• 17. Non-traditional Narrative for Assessment
    • 18. How do we build a comprehension model?Comprehension Model• A spatial-temporal framework– spatial locations, time frames• Entities– people, objects, ideas,• Properties of entities– color, emotions, goals, shape, etc.• Relational information– spatial, temporal, causal, ownership, kinship, social, etc.Literary Elements• Character/ Characterization• diction• Plot• Setting• Point of View• Theme• Tone• Voice• Word choice
    • 19. Setting• Urban middle school in the Minneapolis Metropolitan Area• 77 percent qualified for free and reduced lunch (101) and the remainder (31)either did not qualify or did not report their socio-economic status.• This school has 33 eligible groups and has met 69.7% of the requirements forAdequate Yearly Progress under No Child Left Behind• 2% American Indian, 9% Asian, 21% Black, 34% Hispanic, and 35% White.– 30% of students are limited English proficient;– 14% are listed as special education;– and 61% qualify for free and reduced lunch.– It is an open enrollment public with 8% transferring to this school, and 13% leaving.
    • 20. Research Design• This was an experimental study with studentsrandomized into six different media orders,consisting of:
    • 21. Sample58 females / 74 malesEthnicityHispanicAfricanAmericanCaucasionEastAftricanGrade Level6thgrade7thgrade8thgrade
    • 22. Prior Knowledge & WM Inventory8/ 4/ 10 1:15 AMhttps:/ / Print.aspx?SurveyID= 121&Title= Y&Breaks= N&AllPages= Y&Pages=Page 1 of 3Physics Targets Survey 1Page 11. What is velocity?*A rate of increase of velocitySpeed: distance travelled per unit timeVelocity is a novel by Dean Koontz first published in 2005. Set in Napa County, California, it isabout a man in his thirties who takes the law into his own hands when, out of the blue, he isthreatened by an anonymous adversary.An increase in rate of change; "modern science caused an acceleration of cultural change2. What is acceleration?*A straight line segment whose length is magnitude and whose orientation in space isdirection.The rate of change of positionA variable quantity that can be resolved into components.To cause to move faster; to quicken the motion of; to add to the speed of.3. What is a vector?*Someone who is victorious in a race or competition.A line between two points whose length is magnitude and coordinates orient the linesdirection.The rate of change of positionSpeed: distance travelled per unit time4. What is a time interval?*A whole numberA straight line segment whose length is magnitude and whose orientation in space isdirection.The amount of time it takes to go from to eternity.a definite length of time marked off by two instants—a start and beginning5. What are coordinates?*A set of numbers on a map used to find the distance from a specific place, also known as theorigin. In a Cartesian coordinate system, theres an "x,y"A rate of increase of velocityA straight line segment whose length is magnitude and whose orientation in space isdirection.a whole number• The PsychExperiments Numerical MemoryExperiment employs a similar format to DigitSpan tasks found in such instruments as theWAIS-III, while comparing the individual’s short-term memory for digits presented in an auditoryvs. visual format.• The rational of for this type of task is that is agood measure of short-term auditory memoryand attention. Because auditory informationmust be recalled and repeated orally in theproper sequence, the digit span task is oftendescribed as a sequencing task (Sattler, 1992).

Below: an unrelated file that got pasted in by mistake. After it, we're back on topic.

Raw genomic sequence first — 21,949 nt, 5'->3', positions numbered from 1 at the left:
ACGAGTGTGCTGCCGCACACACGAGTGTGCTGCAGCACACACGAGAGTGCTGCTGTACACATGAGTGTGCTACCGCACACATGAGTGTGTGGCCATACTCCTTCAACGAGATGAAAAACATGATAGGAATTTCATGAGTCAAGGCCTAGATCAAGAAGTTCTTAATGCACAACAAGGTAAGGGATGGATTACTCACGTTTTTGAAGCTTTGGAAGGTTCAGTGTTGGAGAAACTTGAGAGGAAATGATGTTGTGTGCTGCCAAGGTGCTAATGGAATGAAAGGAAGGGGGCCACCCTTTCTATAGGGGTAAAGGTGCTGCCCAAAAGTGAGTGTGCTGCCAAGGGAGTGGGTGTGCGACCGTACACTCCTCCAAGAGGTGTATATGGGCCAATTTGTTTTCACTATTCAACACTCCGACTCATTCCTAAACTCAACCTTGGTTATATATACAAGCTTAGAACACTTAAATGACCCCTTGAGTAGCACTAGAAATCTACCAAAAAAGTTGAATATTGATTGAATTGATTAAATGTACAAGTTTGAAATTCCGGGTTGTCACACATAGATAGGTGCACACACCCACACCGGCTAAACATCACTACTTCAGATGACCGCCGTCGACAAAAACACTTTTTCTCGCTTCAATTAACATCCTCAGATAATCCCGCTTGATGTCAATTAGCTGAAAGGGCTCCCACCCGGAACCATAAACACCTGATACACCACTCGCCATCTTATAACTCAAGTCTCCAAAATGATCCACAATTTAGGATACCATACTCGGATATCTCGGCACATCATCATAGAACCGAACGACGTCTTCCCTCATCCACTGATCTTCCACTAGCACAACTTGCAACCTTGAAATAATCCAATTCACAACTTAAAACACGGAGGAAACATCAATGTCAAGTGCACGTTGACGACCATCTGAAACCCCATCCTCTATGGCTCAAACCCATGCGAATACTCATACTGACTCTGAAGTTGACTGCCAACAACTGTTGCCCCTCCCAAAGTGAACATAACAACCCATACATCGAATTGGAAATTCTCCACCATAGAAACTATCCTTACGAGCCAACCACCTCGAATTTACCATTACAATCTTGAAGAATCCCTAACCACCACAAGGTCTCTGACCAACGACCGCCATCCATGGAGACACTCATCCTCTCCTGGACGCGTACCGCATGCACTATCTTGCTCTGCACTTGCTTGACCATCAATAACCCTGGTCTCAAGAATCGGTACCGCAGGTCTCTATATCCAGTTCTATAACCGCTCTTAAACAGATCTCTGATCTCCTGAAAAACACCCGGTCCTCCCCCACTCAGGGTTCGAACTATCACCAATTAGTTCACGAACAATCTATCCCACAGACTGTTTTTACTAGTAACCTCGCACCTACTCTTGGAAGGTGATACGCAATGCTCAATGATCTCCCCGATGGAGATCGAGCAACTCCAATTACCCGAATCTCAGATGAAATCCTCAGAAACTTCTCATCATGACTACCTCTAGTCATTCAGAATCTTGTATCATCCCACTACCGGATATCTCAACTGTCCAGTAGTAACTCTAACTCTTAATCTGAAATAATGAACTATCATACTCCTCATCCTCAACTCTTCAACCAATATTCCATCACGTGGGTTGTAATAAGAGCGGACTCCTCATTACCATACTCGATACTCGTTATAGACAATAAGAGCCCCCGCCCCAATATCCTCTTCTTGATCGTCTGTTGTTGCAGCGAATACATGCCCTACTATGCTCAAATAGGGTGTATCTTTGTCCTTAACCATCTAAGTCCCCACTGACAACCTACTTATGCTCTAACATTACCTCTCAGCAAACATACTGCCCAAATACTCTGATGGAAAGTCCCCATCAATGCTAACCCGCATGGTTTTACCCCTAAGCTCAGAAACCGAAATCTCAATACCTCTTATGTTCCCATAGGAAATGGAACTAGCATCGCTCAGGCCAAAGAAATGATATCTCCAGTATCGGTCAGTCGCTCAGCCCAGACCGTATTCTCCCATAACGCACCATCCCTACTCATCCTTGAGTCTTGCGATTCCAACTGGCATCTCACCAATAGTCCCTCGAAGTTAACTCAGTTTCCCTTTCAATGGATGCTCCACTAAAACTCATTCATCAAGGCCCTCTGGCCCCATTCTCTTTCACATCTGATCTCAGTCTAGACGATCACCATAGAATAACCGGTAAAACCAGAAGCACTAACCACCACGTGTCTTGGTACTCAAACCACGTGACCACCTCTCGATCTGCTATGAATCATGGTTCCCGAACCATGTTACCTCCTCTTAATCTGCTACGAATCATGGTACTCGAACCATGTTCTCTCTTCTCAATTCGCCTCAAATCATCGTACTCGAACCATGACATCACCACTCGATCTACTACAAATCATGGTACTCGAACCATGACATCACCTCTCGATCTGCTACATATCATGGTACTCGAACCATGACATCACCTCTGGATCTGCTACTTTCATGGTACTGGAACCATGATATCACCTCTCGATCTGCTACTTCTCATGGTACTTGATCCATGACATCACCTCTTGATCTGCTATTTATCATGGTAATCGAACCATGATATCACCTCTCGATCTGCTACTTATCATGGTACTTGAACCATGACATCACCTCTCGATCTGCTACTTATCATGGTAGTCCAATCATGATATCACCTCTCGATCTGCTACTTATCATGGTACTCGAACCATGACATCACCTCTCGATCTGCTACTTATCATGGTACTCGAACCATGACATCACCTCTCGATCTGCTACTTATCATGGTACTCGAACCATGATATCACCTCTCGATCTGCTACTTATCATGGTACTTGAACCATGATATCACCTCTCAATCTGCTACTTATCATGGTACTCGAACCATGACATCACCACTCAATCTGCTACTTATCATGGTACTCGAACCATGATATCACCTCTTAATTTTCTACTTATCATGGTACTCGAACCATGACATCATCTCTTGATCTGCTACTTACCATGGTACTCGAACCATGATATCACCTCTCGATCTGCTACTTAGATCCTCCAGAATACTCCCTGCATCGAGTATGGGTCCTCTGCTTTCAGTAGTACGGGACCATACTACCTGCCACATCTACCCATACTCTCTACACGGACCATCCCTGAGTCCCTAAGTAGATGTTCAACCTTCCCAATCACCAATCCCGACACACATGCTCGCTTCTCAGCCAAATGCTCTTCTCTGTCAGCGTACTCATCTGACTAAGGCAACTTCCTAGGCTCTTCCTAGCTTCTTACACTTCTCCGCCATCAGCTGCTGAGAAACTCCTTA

• 23. Pre-Experimental DataWorking memory – normalCut Score – does not meet expectations /Partially meets expectationsPrior Science – 15%Prior Skate – 16%
    • 24. Media PreferenceN = 132GamesVideo/TVBooks/ Reading
    • 25. Comprehension00. Causation Space Time CharacterGameVideoText
    • 26. Problem Solving00.511.522.533.5Word ProblemGameVideoText
    • 27. Multiple Choice01234Recall & LocateIntegrate &InterpretGameVideoText
    • 28. Reading Order—Dimensions00.• (GLM (F (10, 248) =104.4) p= .000) PE= .81, OP= 1.0.*A large, or clinical effect is .8.
    • 29. Media Specific Influence Across OrderReading Dimensions
    • 30. Across Reading—Word Problem• (GLM (F (2, 129)=79.9) p= .000).00.511.522.533.5Word ProblemFirstSecondThird*A large, or clinical effect is .8.
    • 31. 3.2 Word ProblemReading Condition - Across Order
    • 32. Reading Order—NAEP CogTargets• Integrate & Interpret– (GLM (F (2, 129) = 13.85) p= .000)00.511.522.533.544.55Locate &RecallIntegrate&InterpretFirstSecondThird*A large, or clinical effect is .8.• Integrate & Interpret– (GLM (F (2, 129) = 13.85) p= .000)
    • 33. Affect of Specific Media onMultiple Choice Across Reading00.511.522.533.544.5Locate &RecallIntegrate&InterpretGame to TextVideo to text
    • 34. Role of Causation• How does the identification causation predictbuilding a mental representation and problemsolving?– (GLM (F (4, 127)= 299.25) p= .000) PE= .91, and OP= 1.0– Game and Text (Mdiff= .47, p= .000);– No significance from Video to Text (Mdiff= .06, p= .34);– Game to Video (Mdiff= .41, p= .000).
    • 35. Take Home• How a games is embedded in the curriculum isimportant in providing practice andknowledge building?• The game should connected to criteria fortransfer and to inform traditional academiclanguage and concepts?• Learning game development is different, andshould follow a different development arc.